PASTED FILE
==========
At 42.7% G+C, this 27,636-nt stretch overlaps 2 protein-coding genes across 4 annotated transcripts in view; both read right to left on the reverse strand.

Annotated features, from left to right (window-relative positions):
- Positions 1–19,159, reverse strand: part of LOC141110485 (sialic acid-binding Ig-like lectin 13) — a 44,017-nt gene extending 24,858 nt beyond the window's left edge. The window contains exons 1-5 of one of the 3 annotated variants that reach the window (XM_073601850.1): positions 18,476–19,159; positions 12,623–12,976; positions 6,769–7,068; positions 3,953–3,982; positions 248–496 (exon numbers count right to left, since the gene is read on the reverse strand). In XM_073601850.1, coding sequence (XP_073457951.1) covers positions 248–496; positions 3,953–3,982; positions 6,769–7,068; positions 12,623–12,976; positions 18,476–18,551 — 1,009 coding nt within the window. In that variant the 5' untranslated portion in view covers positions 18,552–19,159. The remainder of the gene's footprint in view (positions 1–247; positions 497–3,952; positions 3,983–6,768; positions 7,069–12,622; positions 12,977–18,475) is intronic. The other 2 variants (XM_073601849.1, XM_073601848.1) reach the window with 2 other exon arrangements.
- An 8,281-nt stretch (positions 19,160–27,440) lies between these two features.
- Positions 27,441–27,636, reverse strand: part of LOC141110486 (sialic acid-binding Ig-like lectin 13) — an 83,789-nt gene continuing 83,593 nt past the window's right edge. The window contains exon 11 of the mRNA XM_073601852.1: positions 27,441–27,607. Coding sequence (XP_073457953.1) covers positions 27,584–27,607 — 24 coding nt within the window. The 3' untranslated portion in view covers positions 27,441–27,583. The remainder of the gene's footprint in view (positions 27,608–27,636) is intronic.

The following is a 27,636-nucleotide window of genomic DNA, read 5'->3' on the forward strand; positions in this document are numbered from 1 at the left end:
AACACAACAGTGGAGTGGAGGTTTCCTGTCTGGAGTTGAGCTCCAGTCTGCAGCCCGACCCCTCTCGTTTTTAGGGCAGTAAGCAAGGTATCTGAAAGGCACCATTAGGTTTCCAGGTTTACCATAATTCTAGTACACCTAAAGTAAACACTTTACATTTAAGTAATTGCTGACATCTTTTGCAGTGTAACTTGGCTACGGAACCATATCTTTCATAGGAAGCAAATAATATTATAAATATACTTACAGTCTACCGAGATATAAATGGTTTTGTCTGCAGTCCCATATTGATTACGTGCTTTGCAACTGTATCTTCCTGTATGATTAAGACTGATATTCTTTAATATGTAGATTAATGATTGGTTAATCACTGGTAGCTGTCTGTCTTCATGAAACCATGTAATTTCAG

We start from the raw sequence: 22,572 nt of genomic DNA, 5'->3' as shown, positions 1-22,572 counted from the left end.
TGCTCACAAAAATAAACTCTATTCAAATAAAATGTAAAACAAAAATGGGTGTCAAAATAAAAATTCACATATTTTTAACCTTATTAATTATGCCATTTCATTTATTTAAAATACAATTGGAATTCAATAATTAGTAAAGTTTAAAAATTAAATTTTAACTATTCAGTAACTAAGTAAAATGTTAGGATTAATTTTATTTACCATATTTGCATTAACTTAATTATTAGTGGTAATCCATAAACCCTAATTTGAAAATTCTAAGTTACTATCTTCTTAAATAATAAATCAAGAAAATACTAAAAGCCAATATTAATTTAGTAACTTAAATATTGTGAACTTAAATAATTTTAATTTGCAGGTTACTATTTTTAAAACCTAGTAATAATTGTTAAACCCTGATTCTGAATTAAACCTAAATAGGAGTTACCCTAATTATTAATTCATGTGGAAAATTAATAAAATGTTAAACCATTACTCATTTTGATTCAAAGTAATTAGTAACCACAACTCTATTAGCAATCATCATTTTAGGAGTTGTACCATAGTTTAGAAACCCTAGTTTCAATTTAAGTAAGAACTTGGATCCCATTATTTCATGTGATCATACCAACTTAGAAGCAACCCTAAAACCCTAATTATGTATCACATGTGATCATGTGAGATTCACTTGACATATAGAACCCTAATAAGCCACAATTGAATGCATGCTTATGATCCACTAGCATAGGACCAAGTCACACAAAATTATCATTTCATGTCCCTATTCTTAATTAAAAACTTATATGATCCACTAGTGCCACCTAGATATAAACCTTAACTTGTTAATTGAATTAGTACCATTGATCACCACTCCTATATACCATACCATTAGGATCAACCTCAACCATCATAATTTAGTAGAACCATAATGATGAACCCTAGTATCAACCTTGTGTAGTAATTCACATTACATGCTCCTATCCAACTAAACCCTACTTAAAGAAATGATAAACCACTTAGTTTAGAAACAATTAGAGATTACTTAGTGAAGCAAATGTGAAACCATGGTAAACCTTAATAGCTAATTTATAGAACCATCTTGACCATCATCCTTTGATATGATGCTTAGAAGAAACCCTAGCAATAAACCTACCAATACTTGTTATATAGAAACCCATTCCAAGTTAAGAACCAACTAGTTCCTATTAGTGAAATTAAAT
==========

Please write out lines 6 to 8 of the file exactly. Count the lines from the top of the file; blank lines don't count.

The following is a 27,636-nucleotide window of genomic DNA, read 5'->3' on the forward strand; positions in this document are numbered from 1 at the left end:
AACACAACAGTGGAGTGGAGGTTTCCTGTCTGGAGTTGAGCTCCAGTCTGCAGCCCGACCCCTCTCGTTTTTAGGGCAGTAAGCAAGGTATCTGAAAGGCACCATTAGGTTTCCAGGTTTACCATAATTCTAGTACACCTAAAGTAAACACTTTACATTTAAGTAATTGCTGACATCTTTTGCAGTGTAACTTGGCTACGGAACCATATCTTTCATAGGAAGCAAATAATATTATAAATATACTTACAGTCTACCGAGATATAAATGGTTTTGTCTGCAGTCCCATATTGATTACGTGCTTTGCAACTGTATCTTCCTGTATGATTAAGACTGATATTCTTTAATATGTAGATTAATGATTGGTTAATCACTGGTAGCTGTCTGTCTTCATGAAACCATGTAATTTCAG

We start from the raw sequence: 22,572 nt of genomic DNA, 5'->3' as shown, positions 1-22,572 counted from the left end.